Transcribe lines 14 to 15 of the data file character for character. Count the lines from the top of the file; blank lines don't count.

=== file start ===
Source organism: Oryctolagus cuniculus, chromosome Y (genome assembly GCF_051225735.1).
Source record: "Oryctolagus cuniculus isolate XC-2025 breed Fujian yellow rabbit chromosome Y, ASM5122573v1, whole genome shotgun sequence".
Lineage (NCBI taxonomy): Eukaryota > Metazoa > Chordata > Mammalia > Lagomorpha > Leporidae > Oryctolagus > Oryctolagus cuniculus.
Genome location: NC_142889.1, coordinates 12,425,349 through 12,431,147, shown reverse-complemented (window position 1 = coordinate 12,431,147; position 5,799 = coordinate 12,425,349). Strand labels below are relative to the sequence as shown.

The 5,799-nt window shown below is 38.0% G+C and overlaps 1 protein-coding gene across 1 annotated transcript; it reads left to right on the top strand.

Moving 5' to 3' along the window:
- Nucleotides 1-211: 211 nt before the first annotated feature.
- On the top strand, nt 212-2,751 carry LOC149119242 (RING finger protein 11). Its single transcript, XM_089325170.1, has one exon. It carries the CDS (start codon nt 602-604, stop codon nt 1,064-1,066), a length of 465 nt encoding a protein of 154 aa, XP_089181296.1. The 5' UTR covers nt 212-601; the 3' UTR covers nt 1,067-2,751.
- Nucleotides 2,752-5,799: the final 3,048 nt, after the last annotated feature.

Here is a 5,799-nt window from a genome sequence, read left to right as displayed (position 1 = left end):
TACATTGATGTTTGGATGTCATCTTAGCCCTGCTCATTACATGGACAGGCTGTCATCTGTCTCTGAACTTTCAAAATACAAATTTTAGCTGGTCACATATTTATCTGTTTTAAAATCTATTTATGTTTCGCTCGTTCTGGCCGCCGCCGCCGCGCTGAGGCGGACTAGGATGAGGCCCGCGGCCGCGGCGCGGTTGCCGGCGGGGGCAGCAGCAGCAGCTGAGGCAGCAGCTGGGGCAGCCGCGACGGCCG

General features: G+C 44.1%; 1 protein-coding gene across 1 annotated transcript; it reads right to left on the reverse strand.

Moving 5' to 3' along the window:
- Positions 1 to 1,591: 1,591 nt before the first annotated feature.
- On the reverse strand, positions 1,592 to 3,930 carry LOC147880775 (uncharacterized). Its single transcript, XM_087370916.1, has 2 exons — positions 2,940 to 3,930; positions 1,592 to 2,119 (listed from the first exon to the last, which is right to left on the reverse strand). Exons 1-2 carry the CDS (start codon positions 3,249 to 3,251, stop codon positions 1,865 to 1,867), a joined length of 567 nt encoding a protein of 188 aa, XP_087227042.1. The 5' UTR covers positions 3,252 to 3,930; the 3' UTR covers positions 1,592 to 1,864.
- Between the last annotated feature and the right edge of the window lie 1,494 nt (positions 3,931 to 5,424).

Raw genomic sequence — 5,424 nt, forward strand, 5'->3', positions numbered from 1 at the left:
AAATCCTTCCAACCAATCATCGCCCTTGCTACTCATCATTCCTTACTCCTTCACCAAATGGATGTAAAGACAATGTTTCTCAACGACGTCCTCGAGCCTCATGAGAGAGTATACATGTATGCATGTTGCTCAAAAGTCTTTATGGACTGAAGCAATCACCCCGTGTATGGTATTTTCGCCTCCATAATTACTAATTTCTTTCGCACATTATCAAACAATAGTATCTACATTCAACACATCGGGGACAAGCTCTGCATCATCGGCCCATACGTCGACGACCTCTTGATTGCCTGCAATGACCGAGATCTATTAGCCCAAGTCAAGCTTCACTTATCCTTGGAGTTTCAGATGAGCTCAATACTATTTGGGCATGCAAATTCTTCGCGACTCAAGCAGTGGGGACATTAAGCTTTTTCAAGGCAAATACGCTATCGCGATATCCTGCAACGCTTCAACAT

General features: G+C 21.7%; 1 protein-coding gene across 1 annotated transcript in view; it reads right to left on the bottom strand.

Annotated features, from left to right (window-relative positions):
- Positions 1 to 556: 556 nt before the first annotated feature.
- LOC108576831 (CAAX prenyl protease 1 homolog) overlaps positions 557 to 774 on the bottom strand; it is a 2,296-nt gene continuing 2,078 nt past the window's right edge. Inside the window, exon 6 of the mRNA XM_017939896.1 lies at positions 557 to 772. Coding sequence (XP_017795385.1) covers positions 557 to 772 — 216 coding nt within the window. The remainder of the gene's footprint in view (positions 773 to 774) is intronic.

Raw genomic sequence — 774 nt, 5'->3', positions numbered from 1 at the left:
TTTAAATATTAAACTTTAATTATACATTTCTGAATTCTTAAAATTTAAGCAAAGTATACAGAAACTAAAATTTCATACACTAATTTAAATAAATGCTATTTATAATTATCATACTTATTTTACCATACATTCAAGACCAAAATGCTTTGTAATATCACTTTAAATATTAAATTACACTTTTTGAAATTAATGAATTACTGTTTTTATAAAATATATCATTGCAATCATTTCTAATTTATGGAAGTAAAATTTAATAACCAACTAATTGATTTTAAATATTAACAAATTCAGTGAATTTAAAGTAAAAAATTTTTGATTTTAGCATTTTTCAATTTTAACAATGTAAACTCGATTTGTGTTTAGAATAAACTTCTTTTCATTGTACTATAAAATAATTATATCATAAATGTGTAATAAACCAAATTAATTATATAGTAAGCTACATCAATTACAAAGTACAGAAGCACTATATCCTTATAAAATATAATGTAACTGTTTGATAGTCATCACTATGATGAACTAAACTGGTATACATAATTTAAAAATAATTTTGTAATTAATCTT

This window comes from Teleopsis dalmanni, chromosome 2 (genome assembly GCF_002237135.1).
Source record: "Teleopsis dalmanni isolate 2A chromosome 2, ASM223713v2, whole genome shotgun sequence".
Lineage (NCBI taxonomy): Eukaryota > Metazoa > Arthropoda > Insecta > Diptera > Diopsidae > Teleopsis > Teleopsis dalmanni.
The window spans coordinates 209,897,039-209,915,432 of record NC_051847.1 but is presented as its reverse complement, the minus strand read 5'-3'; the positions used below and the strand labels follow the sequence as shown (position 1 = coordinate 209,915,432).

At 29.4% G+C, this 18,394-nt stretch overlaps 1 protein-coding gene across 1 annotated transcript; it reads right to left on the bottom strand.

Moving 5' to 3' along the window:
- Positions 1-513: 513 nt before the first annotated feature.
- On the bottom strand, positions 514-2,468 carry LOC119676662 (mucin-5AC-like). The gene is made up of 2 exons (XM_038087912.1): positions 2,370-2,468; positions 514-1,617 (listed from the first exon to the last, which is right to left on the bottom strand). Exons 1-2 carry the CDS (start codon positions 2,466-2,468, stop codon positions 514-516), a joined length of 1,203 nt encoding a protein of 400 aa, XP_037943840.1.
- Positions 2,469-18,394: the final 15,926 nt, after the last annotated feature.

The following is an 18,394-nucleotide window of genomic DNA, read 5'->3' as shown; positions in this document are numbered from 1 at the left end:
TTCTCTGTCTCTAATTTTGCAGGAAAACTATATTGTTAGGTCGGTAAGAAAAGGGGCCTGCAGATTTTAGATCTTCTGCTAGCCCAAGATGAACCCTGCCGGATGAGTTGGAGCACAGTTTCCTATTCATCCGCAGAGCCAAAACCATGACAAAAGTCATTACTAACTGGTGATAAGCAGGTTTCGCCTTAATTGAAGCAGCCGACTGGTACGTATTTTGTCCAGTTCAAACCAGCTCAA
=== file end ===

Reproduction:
- Positions 1 to 1,591: 1,591 nt before the first annotated feature.
- On the reverse strand, positions 1,592 to 3,930 carry LOC147880775 (uncharacterized). Its single transcript, XM_087370916.1, has 2 exons — positions 2,940 to 3,930; positions 1,592 to 2,119 (listed from the first exon to the last, which is right to left on the reverse strand). Exons 1-2 carry the CDS (start codon positions 3,249 to 3,251, stop codon positions 1,865 to 1,867), a joined length of 567 nt encoding a protein of 188 aa, XP_087227042.1. The 5' UTR covers positions 3,252 to 3,930; the 3' UTR covers positions 1,592 to 1,864.